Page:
The proposed air drilling procedure on the project stated that the blooie line would not be less than 100 feet downwind from the wellbore and that the gas ignition system would be a continuous burning pilot light affixed to the end of the blooie. State occupational health and safety rules and the American Petroleum Institute require the air or gas discharge line (blooie line) to be laid in as nearly a straight line as possible from the well bore, and it must be at least 150 feet in length. Additionally, it requires a pilot flame to be maintained at all times when air, gas or mist drilling is in progress.
This incident resulted from the shortened blooie line pilot (igniter) light being extinguished by air drilling operations and as a result of gas accumulating in the area where a bucket of diesel fuel required re-igniting. The pilot (bucket of diesel) had a tendency to require re-igniting, making it a dangerous operation, where air and natural gas (or liquids) could and likely would collect in flammable mixtures (approximately 4 to 15% gas in air).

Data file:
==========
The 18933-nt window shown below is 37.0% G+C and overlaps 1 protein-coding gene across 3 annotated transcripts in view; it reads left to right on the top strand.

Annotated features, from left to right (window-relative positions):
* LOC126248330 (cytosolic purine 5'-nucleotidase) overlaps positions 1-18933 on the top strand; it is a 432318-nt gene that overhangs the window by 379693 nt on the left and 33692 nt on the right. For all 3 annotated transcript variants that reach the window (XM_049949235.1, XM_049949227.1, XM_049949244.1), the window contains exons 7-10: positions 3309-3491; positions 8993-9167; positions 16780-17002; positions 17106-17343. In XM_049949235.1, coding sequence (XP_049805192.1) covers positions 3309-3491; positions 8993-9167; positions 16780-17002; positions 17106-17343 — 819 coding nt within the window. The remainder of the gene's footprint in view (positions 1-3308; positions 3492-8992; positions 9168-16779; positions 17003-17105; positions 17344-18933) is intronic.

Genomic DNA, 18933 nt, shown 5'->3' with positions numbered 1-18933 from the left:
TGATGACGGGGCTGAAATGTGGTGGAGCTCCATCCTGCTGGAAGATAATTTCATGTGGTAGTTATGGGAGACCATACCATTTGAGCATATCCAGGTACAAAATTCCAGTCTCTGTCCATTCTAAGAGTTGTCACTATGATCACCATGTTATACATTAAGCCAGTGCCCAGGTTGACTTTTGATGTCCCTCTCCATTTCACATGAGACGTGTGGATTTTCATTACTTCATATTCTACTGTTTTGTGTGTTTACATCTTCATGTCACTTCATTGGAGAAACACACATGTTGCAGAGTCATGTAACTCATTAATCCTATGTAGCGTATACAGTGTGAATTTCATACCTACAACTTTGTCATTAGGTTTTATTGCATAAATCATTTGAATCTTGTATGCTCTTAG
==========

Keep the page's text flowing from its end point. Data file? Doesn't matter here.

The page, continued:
The gas company had a contractual obligation to direct, supervise and control the operations on the well. It also had an obligation to provide a flare system and effective method of ignition. It failed to supply a flare discharge 100 feet from the well bore and an automatic igniter or continuous pilot light on the blooie line. The gas company failed to follow industry standards and state safety regulations.
The drilling company failed to install the required length of blooie line and did not follow the approved proposed drilling program for the well.
The oil drilling expert witness is a professional petroleum and chemical engineer and is a certified safety professional who has evaluated numerous petroleum operation incidents.